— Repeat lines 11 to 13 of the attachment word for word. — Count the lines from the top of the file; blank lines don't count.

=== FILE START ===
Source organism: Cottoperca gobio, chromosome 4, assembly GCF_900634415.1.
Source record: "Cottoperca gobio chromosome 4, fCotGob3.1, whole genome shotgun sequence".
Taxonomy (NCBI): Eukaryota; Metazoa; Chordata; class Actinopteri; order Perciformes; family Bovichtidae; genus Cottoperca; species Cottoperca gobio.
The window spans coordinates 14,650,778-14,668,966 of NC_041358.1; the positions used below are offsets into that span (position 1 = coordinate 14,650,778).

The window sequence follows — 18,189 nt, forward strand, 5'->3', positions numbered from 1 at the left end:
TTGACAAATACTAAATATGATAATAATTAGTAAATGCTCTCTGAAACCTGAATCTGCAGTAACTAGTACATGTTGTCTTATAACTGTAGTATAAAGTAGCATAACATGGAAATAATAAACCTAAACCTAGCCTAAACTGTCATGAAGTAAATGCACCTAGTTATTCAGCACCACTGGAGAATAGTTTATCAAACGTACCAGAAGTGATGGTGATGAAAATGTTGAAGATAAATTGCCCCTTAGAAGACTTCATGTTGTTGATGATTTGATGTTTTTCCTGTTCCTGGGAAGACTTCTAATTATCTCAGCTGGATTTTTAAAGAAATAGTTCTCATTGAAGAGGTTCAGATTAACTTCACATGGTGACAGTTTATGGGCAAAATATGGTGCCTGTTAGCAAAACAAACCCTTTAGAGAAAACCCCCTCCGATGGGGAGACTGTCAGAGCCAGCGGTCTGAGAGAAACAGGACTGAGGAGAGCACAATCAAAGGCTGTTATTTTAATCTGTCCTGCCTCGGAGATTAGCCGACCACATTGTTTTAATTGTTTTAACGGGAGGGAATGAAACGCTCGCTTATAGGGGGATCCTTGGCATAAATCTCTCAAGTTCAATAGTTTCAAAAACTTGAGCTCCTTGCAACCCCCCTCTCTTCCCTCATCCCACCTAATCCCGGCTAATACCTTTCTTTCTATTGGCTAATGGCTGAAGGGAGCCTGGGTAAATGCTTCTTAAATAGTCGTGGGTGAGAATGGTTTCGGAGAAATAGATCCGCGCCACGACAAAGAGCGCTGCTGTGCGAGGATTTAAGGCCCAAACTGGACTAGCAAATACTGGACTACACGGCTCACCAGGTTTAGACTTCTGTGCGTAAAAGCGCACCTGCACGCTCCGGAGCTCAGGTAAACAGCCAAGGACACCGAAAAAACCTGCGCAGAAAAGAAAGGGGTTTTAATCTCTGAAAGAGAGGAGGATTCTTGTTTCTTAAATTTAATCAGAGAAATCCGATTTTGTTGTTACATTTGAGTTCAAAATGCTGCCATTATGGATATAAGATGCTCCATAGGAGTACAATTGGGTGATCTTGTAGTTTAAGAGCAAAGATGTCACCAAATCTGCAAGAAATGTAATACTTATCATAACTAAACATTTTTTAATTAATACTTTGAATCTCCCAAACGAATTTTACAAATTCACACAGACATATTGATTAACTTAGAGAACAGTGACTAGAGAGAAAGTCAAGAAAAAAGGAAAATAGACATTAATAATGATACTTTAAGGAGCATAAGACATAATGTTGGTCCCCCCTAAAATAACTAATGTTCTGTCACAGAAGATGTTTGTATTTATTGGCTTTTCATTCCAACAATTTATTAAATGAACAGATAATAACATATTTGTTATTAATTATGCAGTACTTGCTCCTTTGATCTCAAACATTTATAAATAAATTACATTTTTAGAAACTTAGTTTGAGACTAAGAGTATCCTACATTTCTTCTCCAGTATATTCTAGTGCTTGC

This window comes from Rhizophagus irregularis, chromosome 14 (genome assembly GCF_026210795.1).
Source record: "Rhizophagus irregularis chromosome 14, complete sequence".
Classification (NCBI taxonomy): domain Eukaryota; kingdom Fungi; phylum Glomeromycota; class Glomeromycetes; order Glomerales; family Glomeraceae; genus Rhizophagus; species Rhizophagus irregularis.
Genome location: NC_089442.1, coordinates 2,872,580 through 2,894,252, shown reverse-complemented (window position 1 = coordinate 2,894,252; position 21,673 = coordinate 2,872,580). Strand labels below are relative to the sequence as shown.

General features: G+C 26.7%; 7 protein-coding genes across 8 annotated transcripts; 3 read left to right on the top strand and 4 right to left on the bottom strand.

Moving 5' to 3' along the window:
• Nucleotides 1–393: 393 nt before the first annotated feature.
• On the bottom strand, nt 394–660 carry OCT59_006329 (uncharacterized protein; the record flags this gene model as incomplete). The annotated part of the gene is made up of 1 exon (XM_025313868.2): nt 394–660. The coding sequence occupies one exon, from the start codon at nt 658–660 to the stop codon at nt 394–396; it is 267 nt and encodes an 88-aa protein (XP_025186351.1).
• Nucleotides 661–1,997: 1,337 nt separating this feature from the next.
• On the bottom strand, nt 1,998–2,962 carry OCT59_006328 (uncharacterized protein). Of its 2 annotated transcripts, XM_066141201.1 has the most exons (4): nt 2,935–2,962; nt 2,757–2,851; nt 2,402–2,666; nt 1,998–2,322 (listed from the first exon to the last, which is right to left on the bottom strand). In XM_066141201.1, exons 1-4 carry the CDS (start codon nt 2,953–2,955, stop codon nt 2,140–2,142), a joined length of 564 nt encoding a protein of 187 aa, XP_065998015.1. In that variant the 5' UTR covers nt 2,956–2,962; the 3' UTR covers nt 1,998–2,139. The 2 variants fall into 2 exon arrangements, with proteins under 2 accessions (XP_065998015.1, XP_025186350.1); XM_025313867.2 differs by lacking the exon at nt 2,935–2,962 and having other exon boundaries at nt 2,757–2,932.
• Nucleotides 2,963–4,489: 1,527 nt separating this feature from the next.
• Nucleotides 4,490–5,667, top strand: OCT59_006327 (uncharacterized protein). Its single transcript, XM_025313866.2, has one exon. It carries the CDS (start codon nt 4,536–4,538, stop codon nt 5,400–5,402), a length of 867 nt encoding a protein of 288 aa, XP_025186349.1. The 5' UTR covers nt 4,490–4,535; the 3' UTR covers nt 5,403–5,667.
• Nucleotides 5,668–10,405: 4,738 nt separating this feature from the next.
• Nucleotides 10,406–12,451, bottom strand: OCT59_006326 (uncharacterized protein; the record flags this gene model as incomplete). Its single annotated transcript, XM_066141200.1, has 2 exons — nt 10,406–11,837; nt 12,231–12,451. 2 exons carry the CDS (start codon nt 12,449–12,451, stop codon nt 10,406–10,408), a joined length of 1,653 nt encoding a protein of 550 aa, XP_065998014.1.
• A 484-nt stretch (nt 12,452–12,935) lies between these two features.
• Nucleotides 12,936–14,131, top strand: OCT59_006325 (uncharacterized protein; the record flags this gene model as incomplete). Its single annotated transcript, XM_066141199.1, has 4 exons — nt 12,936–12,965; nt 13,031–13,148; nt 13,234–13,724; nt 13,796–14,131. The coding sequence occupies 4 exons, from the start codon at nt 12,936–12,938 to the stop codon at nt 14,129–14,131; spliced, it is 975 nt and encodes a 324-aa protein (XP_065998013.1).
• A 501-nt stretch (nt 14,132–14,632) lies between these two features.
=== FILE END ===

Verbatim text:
General features: G+C 26.7%; 7 protein-coding genes across 8 annotated transcripts; 3 read left to right on the top strand and 4 right to left on the bottom strand.

Moving 5' to 3' along the window:
• Nucleotides 1–393: 393 nt before the first annotated feature.